Zootopia is the story of a diligent, aspiring bunny cop named Judy and a sly huckster con-artist fox named Nick. With dreams of making it as a respectable cop doing important police work to protect the community, Judy slams into a prejudicial reality of her larger animals colleagues. She's dismissed for her diminutive size and assigned to the menial labor of a meter maid. As a child with hopes of being inducted as a respectable member of the boy scouts, Nick is muzzled by the homogeneously herbivore membership of the troop. He's taunted for thinking he'll ever be accepted by respectable folk like them, causing him to believe henceforth that the only way he'll make a decent living at all in this prejudicial reality is to become a dishonorable grifter. Society does both Judy and Nick dirty by judging them for what they were born and dismissing their individual potentials and merits. They both decide to work together to overcome these prejudicial impediments whilst solving an ongoing case of carnivores going berserk, with Nick helping Judy into being taken seriously as a cop and Judy suggesting to Nick he could join the police like her when everything's done.

Their bond nearly falls apart when Judy lets slip her own casual prejudices toward carnivores in a public statement, stating pseudo-scientifically that the case of carnivores going berserk may have something to do with their genetics, way back when integrated animal society had yet to be a thing and carnivores did hunt herbivores for food by instinct. Judy's casual prejudice is suggested to be informed by an childhood experience of being nearly mauled by a ill-tempered carnivore neighbor, a neighbor who's since regretted it all and has reformed when she next meets him. Combined with her discovery that plant toxins can turn any animal berserk if forcibly injected, she rushes back and makes up with Nick for her bigoted remarks. They come together once again to put a definitive close to the crazed carnivore case, eventually discovering the mastermind. The villain is revealed as the assistant mayor-turned-head-mayor and herbivore supremacist. She's been using a combination of her image as a harmless meek sheep, the agitation-inducing toxins, and Judy's unfortunate statement to acquire political power and marginalize carnivores.

BEASTARS is a story of many characters, but its most prominent are a kind-hearted but self-deprecating grey wolf named Legosi and a self-deprecating yet free-spirited dwarf rabbit named Haru. They have two types of first encounters that establish the tension and conflict that define their relationship for the rest of the series. In the first, Legosi nearly eats Haru. In the second, he falls in love with her. Normally a soul who takes great pains to not even accidentally hurt beetles, Legosi suffers from a condition that most carnivores share: namely, a powerful and sometimes overpowering craving for meat that's baked into his genes. Used to herbivores giving him a wide berth as one of the alpha predators of the animal kingdom, Legosi is taken aback and becomes lovestruck when the rabbit he nearly ate cordially invites him into her company and hangs out with him, with neither pretension nor aversion. Used to living with constant reminders of danger as one of the animal kingdom's weakest herbivores, Haru invites and encourages a relationship with her canine attacker, having already resigned herself to being eaten someday.

Legosi and Haru's relationship is one built on a sense of mutual respect for each other's characters, respect that both face doubt over due to constant reminders of their antagonistic status as predator and prey. Even if it's due deep down to her death-resigned complex, Haru takes extra pains to make sure Legosi's carnivore status doesn't affect the way she interacts with him. Because of her efforts to not judge him, Legosi falls for her and takes extra pains to keep himself from appearing like a threatening predator. The feelings that grow from that respect are complicated by their primal impulses as carnivores and herbivores. The sincerity of Legosi's feelings are challenged over the series by suggestions that those feelings are being confused with his genetic predatory desire to eat Haru. He attacked Haru in a predatory fit shortly before getting to know her, and he has caught himself before claiming ownership of her as his prey. The sincerity of Haru's feelings also face challenge, as she finds herself instinctually climbing into Legosi's maw at one point. It's framed as the primal drive of prey to be consumed, a drive that compounds her already low regard for her life's value.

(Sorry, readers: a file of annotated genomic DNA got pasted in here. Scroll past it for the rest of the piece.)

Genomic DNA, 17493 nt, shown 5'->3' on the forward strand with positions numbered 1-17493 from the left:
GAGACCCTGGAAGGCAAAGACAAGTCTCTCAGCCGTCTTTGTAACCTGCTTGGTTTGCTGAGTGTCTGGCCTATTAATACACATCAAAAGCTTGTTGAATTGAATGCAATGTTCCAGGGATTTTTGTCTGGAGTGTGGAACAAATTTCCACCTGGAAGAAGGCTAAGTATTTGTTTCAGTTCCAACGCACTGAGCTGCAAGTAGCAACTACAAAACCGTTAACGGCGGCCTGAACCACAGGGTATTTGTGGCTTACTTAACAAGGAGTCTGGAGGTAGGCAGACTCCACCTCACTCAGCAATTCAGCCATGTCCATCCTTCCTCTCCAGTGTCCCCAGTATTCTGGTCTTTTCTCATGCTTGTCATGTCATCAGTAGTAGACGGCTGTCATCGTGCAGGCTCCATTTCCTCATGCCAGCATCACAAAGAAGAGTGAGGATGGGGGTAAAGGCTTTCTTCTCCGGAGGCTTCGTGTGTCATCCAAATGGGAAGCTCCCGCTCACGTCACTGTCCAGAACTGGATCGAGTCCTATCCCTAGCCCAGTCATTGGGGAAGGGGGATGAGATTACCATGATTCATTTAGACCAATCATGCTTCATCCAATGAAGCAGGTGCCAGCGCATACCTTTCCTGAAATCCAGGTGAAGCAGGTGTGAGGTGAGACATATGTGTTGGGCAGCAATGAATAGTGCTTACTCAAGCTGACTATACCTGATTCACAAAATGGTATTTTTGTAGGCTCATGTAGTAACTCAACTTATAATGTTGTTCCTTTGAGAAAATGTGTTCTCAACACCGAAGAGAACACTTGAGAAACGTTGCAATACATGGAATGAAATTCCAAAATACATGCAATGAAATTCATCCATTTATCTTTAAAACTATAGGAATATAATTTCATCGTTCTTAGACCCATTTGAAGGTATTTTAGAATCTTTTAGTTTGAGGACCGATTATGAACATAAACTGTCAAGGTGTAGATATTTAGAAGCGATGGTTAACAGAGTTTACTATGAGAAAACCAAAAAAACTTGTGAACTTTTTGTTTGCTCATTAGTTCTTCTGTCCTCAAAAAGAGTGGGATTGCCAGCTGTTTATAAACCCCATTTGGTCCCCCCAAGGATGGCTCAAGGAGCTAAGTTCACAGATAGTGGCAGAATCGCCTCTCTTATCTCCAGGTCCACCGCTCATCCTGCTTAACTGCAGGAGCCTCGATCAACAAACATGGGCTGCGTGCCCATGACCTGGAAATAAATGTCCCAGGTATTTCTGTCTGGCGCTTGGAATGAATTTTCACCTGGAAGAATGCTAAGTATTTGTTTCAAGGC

The Civilized Human Pole of Zootopia

In Zootopia, its talking animals are closer to humans wearing animal skins. The movie falls on the spectrum closest to the human pole. From this set-up, Zootopia uses its talking animals to communicate an allegorically universalist message: Zootopia is about prejudice, and that prejudice is objectively unfounded and wrong-headed. The way Zootopia chooses to portray its predator-prey dynamic is a reference to the language employed when comparing majority-minority relations in countries such as the U.S. In the U.S., a widespread prejudice exists of racial and ethnic minority peoples. These prejudices include beliefs that African and Latino Americans are naturally more predisposed to committing violent crime compared to White Americans. "Superpredator," a term coined in the 1990s to describe the prediction of rising potential for violent crime committed by youths, has since become a dog whistle to demonize minority adolescents and young adults and become the basis of many "Tough on Crime" policies that would disproportionately impact minority communities for the worse.